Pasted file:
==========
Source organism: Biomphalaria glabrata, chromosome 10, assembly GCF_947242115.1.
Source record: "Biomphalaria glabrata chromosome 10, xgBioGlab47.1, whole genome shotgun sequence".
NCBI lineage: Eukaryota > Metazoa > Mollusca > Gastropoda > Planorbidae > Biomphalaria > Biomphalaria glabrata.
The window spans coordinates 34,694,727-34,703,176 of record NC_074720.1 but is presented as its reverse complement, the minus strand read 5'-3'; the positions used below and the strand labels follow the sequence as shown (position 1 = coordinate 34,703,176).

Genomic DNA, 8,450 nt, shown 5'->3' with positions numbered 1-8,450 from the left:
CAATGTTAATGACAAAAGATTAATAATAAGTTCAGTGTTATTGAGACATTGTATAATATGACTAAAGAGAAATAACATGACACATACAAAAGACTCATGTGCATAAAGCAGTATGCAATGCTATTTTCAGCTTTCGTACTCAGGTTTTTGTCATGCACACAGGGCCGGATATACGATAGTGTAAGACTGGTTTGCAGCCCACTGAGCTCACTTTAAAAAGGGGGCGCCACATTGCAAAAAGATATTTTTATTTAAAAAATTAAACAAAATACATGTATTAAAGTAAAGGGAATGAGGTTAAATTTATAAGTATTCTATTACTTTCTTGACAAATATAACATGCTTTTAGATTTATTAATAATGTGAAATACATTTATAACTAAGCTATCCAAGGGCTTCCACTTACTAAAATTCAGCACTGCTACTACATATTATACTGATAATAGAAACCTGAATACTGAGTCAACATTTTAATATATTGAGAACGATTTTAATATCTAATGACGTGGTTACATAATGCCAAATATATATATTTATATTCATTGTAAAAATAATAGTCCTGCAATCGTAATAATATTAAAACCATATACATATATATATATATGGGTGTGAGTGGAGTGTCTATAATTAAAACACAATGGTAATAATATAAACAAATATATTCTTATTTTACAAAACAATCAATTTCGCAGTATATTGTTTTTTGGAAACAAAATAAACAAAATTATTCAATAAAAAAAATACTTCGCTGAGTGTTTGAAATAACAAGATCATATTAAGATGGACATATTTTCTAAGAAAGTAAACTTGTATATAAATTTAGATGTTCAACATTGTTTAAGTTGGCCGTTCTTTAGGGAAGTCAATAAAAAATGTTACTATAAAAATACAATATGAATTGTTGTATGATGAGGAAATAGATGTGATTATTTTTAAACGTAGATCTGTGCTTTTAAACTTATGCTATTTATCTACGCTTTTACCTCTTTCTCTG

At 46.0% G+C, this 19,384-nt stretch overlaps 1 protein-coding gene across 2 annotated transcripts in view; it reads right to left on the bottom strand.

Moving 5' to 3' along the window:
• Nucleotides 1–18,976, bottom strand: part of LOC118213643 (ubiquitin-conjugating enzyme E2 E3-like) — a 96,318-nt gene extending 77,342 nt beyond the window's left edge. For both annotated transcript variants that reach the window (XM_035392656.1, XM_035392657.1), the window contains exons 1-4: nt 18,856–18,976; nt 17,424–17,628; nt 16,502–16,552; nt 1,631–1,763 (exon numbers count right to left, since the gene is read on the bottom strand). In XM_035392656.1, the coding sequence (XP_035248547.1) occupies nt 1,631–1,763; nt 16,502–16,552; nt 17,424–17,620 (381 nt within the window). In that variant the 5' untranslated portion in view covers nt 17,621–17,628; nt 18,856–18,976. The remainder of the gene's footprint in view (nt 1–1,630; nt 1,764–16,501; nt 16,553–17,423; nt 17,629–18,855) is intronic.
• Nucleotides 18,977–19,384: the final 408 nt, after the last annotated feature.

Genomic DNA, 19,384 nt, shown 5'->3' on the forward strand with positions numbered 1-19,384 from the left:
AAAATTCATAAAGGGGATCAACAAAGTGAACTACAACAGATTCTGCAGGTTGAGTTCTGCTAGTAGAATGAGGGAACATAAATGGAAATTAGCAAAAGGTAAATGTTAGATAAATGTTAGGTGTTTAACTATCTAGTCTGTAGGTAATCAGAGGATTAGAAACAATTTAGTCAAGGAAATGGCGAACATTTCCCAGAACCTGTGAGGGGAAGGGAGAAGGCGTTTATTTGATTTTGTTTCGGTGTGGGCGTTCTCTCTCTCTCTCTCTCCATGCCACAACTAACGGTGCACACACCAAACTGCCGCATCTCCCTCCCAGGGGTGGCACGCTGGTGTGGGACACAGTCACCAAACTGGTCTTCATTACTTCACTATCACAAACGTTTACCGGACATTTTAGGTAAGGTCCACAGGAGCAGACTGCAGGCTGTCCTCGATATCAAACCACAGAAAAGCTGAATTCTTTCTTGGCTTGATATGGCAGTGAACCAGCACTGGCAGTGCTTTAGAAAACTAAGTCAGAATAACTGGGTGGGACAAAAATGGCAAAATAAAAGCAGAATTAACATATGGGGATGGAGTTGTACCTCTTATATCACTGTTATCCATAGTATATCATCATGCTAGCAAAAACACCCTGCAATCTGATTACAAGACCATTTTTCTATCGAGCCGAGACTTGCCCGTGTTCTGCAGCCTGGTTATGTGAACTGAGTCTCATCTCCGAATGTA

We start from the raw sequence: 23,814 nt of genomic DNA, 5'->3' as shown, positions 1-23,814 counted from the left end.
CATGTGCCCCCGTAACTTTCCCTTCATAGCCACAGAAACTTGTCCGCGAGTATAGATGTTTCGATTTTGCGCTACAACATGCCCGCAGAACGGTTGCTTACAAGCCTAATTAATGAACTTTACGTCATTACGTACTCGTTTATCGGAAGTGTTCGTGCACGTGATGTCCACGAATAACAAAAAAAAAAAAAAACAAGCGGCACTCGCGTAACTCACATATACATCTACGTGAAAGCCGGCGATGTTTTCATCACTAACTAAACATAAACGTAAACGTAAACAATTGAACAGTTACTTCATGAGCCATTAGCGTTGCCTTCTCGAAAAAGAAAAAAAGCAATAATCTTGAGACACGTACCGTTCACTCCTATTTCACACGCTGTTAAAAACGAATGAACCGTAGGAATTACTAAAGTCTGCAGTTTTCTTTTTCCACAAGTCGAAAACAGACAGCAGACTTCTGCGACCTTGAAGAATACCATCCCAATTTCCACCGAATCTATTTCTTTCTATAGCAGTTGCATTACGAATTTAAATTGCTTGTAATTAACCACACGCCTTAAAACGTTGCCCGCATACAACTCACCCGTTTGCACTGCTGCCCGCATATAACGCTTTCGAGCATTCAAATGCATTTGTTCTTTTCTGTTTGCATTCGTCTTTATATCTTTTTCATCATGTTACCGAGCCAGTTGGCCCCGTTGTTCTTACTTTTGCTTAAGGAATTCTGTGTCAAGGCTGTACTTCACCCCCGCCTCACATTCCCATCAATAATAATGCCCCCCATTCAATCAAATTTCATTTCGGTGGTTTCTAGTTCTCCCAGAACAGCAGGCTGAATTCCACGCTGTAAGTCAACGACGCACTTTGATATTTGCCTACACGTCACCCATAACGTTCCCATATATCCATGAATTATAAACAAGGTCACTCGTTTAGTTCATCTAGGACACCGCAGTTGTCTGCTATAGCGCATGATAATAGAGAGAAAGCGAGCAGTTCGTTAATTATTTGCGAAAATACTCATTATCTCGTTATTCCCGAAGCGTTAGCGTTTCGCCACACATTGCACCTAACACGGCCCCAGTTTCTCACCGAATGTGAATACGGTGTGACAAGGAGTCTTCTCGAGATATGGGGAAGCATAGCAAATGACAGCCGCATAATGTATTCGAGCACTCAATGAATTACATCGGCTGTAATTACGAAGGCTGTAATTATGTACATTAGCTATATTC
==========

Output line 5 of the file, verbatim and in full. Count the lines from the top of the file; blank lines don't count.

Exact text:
Genomic DNA, 8,450 nt, shown 5'->3' with positions numbered 1-8,450 from the left: